Amid calls for police reform, the Madison City Council established a Police Monitor and Civilian Oversight Board, a step in the right direction to hold police accountable for their actions. Fast forward to today, Chauvin was charged with three crimes — unintentional second-degree murder, third-degree murder and second-degree with manslaughter — all of which he was found guilty of.
Moving forward, this trial proved the power of activism, however this is not justice — this is accountability. Not all officers involved were put on trial, and the officers who did not oppose Chauvin’s actions should be tried for compliance with murder. Police accountability is extremely low in the U.S. and no presidential administration has properly addressed it.
We must also address the issue of double-standard policing. Police reactions to BLM protesters compared to the Jan. 6 rioters have day-and-night differences.
The Chauvin trial is a temporary win, but we still have a long way to go to eradicate systemic racism and reform the police.
The April 6 elections saw just over 20% voter turnout, which was especially surprising given how few seats were contested and how little was actually on the ballot. Election highlights include Jill Underly’s win for state superintendent and UW student Juliana Bennett securing the District 8 Alder position, winning nearly two-thirds of the vote over fellow student Ayomi Obuseh.
Bennett is also the first Black District 8 Alder, and after running a campaign centered on increasing representation for marginalized voices on campus and in Madison, her win is all the more notable.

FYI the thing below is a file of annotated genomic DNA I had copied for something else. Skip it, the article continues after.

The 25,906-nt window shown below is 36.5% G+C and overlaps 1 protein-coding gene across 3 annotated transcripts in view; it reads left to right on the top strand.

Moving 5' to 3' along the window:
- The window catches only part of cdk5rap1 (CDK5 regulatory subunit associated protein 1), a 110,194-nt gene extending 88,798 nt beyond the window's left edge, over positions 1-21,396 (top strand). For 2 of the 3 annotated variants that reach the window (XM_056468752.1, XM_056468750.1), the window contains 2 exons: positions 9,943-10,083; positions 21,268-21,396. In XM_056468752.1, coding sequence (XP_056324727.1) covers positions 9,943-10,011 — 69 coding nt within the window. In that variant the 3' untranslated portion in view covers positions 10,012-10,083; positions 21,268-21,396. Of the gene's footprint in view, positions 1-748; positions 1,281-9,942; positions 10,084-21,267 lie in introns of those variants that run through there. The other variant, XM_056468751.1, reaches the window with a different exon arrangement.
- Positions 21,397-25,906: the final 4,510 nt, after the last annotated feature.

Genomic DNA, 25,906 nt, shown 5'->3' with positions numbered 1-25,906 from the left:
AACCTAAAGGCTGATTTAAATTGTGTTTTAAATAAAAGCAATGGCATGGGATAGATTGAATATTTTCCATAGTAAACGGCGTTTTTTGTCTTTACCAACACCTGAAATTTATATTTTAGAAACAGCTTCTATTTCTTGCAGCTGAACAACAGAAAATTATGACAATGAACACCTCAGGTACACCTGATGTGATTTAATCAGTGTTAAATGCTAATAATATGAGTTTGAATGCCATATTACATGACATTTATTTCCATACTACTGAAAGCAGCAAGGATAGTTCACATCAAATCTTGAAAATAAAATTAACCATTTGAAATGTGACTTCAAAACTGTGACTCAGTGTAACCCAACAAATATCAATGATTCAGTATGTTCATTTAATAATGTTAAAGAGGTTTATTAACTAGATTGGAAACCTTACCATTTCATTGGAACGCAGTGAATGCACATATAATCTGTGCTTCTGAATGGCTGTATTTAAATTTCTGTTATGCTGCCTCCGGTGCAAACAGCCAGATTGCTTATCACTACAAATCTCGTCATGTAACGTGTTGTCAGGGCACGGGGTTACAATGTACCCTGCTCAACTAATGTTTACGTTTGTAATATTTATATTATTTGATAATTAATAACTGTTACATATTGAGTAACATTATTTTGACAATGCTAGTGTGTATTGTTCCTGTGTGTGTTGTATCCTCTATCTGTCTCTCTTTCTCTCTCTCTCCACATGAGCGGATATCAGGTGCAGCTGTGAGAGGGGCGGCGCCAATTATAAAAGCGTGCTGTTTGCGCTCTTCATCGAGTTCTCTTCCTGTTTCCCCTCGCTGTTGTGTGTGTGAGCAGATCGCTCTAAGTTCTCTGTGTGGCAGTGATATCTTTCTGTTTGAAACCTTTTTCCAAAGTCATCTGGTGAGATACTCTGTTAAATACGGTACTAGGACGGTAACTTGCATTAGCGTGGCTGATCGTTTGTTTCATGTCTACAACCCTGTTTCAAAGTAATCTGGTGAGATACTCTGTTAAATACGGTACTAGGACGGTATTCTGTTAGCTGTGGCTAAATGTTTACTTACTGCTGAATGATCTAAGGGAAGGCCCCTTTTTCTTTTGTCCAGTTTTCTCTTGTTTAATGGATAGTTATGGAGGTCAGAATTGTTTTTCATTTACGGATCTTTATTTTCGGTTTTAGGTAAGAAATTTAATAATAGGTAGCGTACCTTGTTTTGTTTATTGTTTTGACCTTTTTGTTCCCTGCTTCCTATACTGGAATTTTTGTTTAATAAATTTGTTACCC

Separately, many referendums on the ballot did not come to pass, including one that would make council member positions full-time and would increase their salaries. Voters also opposed changing council terms from two years to four, as well as changing the size of the council to include either more or less members. The only approved change was establishing term limits for alders of 12 consecutive years.
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Though Madisonians were less enthusiastic about structural changes proposed by the referendums, residents voted for the city’s most diverse Council in history, illustrating a desire for greater representation among local leadership.
Given the issues currently facing Madison — from the pandemic and a struggling local economy to racial equity and social justice — it is especially important that council members are accountable to their constituents, and representation is only the first step.
The Badger Herald Editorial Board serves to represent the voice of the editorial department, distinct from the newsroom and does not necessarily reflect the views of each staff member.